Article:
• [00:10:57] JODY KOHN: At that time, more behind the scenes. But Borders had this policy that at holiday time, people at the corporate office here in Ann Arbor would go to stores to help. We would go to different stores around the country. They would send us there to get us to understand what it was like to be in the store. Like I said, they said we want people to work in the store first, and lots of people came from Store Number 1, which is the original Ann Arbor store that were working in the corporate office. But a lot of people necessarily hadn't really worked in a store. They would send us out to the store, so you'd get to know them. Of course, working here, we had a number of different locations that we worked out of. Some of those locations were downtown Ann Arbor. Of course, we would spend a lot of time at Store Number 1. When I started with borders, they were already on Liberty Street, they were no longer on State Street. You would be in the store for those reasons, but you weren't actually working in the store any longer.
  • [00:11:57] EMILY MURPHY: Did you find that you developed connections with particular stores, ones you were happy to see were in your rotation to visit?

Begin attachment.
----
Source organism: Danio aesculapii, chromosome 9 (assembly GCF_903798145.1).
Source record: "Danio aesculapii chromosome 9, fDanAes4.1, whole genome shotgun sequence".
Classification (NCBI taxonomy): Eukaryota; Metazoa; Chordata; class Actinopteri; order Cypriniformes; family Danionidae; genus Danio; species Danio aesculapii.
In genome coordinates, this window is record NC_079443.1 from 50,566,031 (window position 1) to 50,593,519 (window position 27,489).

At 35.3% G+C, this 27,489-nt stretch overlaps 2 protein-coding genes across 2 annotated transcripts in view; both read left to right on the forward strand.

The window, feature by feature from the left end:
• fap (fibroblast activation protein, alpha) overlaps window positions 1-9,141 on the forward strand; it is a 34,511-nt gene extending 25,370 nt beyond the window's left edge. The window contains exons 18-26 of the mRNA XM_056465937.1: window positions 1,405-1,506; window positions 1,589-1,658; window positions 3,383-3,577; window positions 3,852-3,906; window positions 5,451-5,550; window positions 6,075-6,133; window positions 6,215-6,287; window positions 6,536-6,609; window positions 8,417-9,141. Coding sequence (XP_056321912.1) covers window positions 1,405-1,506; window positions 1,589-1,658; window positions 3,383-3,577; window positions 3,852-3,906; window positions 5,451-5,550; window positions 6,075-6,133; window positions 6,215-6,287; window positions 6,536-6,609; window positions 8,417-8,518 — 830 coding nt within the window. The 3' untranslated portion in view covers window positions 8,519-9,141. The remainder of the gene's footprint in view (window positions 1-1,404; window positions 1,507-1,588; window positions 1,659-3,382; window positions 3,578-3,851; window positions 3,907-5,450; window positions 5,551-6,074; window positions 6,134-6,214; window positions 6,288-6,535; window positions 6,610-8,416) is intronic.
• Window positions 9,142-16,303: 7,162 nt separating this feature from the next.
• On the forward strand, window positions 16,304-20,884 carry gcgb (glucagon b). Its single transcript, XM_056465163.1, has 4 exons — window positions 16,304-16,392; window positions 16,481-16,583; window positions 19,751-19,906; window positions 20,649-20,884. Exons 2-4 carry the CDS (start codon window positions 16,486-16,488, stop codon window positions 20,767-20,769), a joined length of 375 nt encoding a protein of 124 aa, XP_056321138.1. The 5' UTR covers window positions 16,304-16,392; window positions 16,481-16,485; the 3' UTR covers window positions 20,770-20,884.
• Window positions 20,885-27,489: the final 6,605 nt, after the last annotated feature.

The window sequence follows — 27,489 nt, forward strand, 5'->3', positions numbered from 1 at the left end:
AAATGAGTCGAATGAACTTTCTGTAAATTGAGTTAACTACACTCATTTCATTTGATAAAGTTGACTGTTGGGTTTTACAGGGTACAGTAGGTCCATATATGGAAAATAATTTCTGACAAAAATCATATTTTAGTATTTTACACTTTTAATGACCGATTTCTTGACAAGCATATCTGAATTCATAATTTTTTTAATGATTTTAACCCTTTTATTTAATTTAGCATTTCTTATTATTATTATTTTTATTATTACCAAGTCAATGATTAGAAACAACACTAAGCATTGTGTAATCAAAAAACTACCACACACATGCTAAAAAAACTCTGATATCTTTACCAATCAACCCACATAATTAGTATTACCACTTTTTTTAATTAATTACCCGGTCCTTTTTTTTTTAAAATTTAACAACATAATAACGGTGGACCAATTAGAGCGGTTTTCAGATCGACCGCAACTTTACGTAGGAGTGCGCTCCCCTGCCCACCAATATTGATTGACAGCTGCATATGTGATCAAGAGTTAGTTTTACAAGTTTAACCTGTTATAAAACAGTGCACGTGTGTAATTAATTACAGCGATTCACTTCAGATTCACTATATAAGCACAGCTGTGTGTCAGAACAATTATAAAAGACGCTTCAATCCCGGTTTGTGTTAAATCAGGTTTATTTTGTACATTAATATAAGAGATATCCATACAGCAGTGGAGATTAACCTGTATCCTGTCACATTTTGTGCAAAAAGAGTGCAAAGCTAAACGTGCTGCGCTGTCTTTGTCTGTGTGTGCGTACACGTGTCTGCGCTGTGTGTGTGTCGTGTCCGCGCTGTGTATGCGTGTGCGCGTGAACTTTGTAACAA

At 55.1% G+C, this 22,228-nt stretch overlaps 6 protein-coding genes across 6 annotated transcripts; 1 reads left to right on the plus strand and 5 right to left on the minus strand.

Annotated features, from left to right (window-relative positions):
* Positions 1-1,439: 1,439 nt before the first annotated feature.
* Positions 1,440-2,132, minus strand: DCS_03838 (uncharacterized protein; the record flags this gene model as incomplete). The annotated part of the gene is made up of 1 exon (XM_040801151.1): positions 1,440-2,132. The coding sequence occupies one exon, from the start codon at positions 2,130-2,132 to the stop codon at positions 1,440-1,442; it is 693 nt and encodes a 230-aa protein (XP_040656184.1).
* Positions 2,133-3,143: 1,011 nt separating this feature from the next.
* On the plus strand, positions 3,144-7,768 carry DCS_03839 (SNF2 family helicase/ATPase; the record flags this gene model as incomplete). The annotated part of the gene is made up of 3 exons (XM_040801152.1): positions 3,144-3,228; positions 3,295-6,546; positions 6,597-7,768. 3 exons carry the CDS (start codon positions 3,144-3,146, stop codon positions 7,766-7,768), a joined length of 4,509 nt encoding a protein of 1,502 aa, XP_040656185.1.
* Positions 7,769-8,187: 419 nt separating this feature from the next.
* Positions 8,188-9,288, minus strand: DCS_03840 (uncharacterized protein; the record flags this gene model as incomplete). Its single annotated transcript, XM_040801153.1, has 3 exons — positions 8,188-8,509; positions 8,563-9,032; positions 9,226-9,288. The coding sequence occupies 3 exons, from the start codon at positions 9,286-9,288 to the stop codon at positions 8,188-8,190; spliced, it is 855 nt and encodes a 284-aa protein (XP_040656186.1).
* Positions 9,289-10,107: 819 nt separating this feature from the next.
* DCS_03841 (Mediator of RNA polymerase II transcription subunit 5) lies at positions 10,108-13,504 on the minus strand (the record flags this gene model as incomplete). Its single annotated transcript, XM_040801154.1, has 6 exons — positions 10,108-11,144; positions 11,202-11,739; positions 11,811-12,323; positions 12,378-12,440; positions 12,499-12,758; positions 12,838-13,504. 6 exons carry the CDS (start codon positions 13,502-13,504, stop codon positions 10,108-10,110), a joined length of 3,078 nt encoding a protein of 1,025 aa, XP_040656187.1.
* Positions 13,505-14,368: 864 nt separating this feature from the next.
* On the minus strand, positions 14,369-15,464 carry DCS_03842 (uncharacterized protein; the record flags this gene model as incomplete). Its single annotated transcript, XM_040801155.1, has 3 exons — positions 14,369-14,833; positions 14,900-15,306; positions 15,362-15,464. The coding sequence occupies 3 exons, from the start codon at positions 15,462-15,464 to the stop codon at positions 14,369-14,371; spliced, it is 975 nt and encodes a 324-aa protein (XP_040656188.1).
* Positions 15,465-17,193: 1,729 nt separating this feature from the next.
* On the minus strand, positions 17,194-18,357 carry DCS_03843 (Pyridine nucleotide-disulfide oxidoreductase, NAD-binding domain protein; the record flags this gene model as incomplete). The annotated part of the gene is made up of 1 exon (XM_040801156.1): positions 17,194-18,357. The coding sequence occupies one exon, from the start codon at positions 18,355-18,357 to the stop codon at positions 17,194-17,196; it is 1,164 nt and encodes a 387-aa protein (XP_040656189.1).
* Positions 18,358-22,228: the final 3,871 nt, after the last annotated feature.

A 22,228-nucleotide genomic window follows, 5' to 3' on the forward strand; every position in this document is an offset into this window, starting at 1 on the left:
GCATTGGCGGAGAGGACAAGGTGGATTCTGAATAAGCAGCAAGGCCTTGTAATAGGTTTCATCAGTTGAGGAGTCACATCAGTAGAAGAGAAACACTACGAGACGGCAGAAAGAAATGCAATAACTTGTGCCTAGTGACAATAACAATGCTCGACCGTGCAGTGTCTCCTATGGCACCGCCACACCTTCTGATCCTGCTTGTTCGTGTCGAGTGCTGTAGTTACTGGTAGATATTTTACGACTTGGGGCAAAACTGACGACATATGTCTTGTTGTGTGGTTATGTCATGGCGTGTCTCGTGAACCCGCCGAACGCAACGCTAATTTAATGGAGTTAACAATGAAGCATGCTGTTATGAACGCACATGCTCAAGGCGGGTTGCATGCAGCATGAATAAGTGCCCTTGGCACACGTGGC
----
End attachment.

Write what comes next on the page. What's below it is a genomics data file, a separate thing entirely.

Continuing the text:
• [00:12:04] JODY KOHN: Well, yes, as my job grew, and eventually, I became the director, and my job entailed doing PR promotions and publicity. I'd remember it was the 3Ps. [LAUGHTER] That's how I remembered what my job was. When that job happened, I started to go to New York a lot. At the time, when I started working for Borders, there were no New York stores. Barnes & Noble had a stronghold in New York. Borders really wanted to get to New York. I would spend a lot of time there, and we opened our very first Border store in New York was at the World Trade Center. I spent a lot of time in the World Trade Center Store, again, at their sort, meeting the people, getting to know the people, and then at that time, I would visit publishers and also music labels. Because I was developing promotions, there were lots of other things that were amazing that I did as a result of being able to go back and forth to New York.